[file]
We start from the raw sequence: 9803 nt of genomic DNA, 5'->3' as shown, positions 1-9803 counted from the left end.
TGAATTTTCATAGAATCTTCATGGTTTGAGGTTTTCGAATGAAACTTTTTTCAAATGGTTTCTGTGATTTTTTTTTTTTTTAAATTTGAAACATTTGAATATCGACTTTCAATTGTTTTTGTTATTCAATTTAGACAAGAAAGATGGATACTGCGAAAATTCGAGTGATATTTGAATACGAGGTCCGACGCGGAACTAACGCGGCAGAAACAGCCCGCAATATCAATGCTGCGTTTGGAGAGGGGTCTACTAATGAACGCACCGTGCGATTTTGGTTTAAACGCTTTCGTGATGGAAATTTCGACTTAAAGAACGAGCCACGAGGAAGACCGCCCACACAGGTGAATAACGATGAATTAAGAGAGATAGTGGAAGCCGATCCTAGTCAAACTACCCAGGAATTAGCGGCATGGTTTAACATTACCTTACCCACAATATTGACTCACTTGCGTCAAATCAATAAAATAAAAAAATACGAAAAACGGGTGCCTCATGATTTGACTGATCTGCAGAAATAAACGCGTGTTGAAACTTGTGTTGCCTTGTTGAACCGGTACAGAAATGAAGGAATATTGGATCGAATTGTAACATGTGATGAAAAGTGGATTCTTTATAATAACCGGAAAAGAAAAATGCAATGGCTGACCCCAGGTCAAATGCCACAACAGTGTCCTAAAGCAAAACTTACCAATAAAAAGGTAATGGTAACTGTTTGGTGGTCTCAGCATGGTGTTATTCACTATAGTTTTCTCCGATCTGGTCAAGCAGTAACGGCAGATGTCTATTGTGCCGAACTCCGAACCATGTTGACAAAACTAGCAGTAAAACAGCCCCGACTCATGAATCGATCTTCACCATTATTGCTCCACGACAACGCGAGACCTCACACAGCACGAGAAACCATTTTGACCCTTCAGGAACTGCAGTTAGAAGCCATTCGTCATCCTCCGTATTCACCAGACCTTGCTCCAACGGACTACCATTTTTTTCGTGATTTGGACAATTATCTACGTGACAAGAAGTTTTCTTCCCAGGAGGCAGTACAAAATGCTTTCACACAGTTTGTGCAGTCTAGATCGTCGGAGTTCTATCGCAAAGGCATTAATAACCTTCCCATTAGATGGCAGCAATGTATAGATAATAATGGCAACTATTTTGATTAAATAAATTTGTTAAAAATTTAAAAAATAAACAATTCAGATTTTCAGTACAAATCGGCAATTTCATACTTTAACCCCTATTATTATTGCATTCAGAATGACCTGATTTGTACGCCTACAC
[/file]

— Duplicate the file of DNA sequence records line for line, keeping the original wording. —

We start from the raw sequence: 9803 nt of genomic DNA, 5'->3' as shown, positions 1-9803 counted from the left end.
TGAATTTTCATAGAATCTTCATGGTTTGAGGTTTTCGAATGAAACTTTTTTCAAATGGTTTCTGTGATTTTTTTTTTTTTTAAATTTGAAACATTTGAATATCGACTTTCAATTGTTTTTGTTATTCAATTTAGACAAGAAAGATGGATACTGCGAAAATTCGAGTGATATTTGAATACGAGGTCCGACGCGGAACTAACGCGGCAGAAACAGCCCGCAATATCAATGCTGCGTTTGGAGAGGGGTCTACTAATGAACGCACCGTGCGATTTTGGTTTAAACGCTTTCGTGATGGAAATTTCGACTTAAAGAACGAGCCACGAGGAAGACCGCCCACACAGGTGAATAACGATGAATTAAGAGAGATAGTGGAAGCCGATCCTAGTCAAACTACCCAGGAATTAGCGGCATGGTTTAACATTACCTTACCCACAATATTGACTCACTTGCGTCAAATCAATAAAATAAAAAAATACGAAAAACGGGTGCCTCATGATTTGACTGATCTGCAGAAATAAACGCGTGTTGAAACTTGTGTTGCCTTGTTGAACCGGTACAGAAATGAAGGAATATTGGATCGAATTGTAACATGTGATGAAAAGTGGATTCTTTATAATAACCGGAAAAGAAAAATGCAATGGCTGACCCCAGGTCAAATGCCACAACAGTGTCCTAAAGCAAAACTTACCAATAAAAAGGTAATGGTAACTGTTTGGTGGTCTCAGCATGGTGTTATTCACTATAGTTTTCTCCGATCTGGTCAAGCAGTAACGGCAGATGTCTATTGTGCCGAACTCCGAACCATGTTGACAAAACTAGCAGTAAAACAGCCCCGACTCATGAATCGATCTTCACCATTATTGCTCCACGACAACGCGAGACCTCACACAGCACGAGAAACCATTTTGACCCTTCAGGAACTGCAGTTAGAAGCCATTCGTCATCCTCCGTATTCACCAGACCTTGCTCCAACGGACTACCATTTTTTTCGTGATTTGGACAATTATCTACGTGACAAGAAGTTTTCTTCCCAGGAGGCAGTACAAAATGCTTTCACACAGTTTGTGCAGTCTAGATCGTCGGAGTTCTATCGCAAAGGCATTAATAACCTTCCCATTAGATGGCAGCAATGTATAGATAATAATGGCAACTATTTTGATTAAATAAATTTGTTAAAAATTTAAAAAATAAACAATTCAGATTTTCAGTACAAATCGGCAATTTCATACTTTAACCCCTATTATTATTGCATTCAGAATGACCTGATTTGTACGCCTACAC